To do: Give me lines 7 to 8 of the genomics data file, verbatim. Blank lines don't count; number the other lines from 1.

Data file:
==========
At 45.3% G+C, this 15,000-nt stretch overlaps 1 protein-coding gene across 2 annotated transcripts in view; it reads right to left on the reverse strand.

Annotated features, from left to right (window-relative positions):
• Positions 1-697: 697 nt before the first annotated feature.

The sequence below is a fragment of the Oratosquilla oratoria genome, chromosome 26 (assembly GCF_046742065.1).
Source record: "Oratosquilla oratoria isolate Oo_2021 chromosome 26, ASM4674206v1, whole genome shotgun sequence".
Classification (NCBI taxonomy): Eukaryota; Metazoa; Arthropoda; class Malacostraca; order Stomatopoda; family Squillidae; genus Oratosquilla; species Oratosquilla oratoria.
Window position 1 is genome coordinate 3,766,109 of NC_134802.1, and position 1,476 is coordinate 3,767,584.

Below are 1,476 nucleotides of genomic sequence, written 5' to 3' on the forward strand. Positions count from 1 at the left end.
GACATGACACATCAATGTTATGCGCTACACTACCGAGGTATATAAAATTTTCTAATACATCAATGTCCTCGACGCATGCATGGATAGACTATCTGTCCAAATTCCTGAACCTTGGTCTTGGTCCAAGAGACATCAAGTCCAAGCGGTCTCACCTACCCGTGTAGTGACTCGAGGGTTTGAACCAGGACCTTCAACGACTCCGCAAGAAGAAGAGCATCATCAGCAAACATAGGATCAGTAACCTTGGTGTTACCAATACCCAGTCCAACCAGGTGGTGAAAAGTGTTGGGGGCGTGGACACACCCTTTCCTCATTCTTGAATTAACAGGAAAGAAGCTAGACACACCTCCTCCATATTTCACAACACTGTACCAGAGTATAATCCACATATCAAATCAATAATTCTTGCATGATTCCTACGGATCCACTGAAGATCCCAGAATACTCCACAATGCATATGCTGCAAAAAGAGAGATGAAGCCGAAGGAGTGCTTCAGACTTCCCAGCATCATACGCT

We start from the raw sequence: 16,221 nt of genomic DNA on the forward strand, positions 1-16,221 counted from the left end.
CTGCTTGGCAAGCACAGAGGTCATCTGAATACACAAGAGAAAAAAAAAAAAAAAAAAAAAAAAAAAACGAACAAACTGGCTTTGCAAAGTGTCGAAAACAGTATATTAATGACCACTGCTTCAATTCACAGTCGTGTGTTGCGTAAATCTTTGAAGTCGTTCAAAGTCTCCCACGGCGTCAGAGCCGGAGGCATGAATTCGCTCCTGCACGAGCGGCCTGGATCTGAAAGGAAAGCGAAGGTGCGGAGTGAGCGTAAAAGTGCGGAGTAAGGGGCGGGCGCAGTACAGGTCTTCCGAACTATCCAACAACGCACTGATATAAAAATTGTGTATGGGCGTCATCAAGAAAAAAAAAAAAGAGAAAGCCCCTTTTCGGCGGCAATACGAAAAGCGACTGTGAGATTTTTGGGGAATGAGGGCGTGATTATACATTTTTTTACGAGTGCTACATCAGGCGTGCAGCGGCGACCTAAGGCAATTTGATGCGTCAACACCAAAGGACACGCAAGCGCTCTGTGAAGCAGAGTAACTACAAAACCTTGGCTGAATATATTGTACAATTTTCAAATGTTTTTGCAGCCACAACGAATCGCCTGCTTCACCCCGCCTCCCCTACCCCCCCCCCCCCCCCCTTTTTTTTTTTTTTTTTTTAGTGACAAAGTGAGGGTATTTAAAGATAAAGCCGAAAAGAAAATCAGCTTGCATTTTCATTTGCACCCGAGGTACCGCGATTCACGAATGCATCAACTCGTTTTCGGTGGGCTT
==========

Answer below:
Window position 1 is genome coordinate 3,766,109 of NC_134802.1, and position 1,476 is coordinate 3,767,584.

Below are 1,476 nucleotides of genomic sequence, written 5' to 3' on the forward strand. Positions count from 1 at the left end.